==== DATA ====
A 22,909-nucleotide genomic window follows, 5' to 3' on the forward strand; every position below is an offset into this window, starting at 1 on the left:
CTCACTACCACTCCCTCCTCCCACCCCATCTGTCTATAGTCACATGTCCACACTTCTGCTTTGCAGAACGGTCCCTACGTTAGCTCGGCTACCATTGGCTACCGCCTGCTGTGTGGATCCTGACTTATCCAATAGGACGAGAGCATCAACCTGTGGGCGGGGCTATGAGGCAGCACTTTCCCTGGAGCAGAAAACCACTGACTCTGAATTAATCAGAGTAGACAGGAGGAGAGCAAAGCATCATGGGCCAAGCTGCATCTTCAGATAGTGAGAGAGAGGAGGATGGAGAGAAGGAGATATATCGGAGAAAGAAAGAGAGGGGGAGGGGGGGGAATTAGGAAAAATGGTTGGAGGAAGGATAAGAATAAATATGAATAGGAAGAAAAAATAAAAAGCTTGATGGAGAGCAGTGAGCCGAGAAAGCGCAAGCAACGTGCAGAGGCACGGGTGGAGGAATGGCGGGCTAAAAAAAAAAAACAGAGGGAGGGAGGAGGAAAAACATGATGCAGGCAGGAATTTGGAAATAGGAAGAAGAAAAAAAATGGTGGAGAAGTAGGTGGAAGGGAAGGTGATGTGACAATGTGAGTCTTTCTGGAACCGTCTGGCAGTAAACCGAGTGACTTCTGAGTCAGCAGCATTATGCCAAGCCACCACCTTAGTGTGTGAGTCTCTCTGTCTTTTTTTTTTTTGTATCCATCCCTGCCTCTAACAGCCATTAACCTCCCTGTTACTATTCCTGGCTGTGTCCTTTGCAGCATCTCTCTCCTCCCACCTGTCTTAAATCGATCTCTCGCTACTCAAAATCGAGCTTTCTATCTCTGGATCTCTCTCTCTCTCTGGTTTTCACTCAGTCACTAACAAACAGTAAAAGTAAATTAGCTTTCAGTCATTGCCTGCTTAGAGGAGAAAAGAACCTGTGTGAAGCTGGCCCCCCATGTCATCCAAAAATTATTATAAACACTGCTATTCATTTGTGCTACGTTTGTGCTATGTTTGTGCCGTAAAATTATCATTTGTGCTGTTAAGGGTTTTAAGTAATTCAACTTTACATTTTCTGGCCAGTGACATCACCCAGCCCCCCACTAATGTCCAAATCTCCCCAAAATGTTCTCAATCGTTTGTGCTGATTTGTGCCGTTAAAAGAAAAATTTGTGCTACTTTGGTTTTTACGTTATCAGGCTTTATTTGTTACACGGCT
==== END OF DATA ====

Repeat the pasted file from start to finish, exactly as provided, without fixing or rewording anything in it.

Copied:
A 22,909-nucleotide genomic window follows, 5' to 3' on the forward strand; every position below is an offset into this window, starting at 1 on the left:
CTCACTACCACTCCCTCCTCCCACCCCATCTGTCTATAGTCACATGTCCACACTTCTGCTTTGCAGAACGGTCCCTACGTTAGCTCGGCTACCATTGGCTACCGCCTGCTGTGTGGATCCTGACTTATCCAATAGGACGAGAGCATCAACCTGTGGGCGGGGCTATGAGGCAGCACTTTCCCTGGAGCAGAAAACCACTGACTCTGAATTAATCAGAGTAGACAGGAGGAGAGCAAAGCATCATGGGCCAAGCTGCATCTTCAGATAGTGAGAGAGAGGAGGATGGAGAGAAGGAGATATATCGGAGAAAGAAAGAGAGGGGGAGGGGGGGGAATTAGGAAAAATGGTTGGAGGAAGGATAAGAATAAATATGAATAGGAAGAAAAAATAAAAAGCTTGATGGAGAGCAGTGAGCCGAGAAAGCGCAAGCAACGTGCAGAGGCACGGGTGGAGGAATGGCGGGCTAAAAAAAAAAAACAGAGGGAGGGAGGAGGAAAAACATGATGCAGGCAGGAATTTGGAAATAGGAAGAAGAAAAAAAATGGTGGAGAAGTAGGTGGAAGGGAAGGTGATGTGACAATGTGAGTCTTTCTGGAACCGTCTGGCAGTAAACCGAGTGACTTCTGAGTCAGCAGCATTATGCCAAGCCACCACCTTAGTGTGTGAGTCTCTCTGTCTTTTTTTTTTTTGTATCCATCCCTGCCTCTAACAGCCATTAACCTCCCTGTTACTATTCCTGGCTGTGTCCTTTGCAGCATCTCTCTCCTCCCACCTGTCTTAAATCGATCTCTCGCTACTCAAAATCGAGCTTTCTATCTCTGGATCTCTCTCTCTCTCTGGTTTTCACTCAGTCACTAACAAACAGTAAAAGTAAATTAGCTTTCAGTCATTGCCTGCTTAGAGGAGAAAAGAACCTGTGTGAAGCTGGCCCCCCATGTCATCCAAAAATTATTATAAACACTGCTATTCATTTGTGCTACGTTTGTGCTATGTTTGTGCCGTAAAATTATCATTTGTGCTGTTAAGGGTTTTAAGTAATTCAACTTTACATTTTCTGGCCAGTGACATCACCCAGCCCCCCACTAATGTCCAAATCTCCCCAAAATGTTCTCAATCGTTTGTGCTGATTTGTGCCGTTAAAAGAAAAATTTGTGCTACTTTGGTTTTTACGTTATCAGGCTTTATTTGTTACACGGCT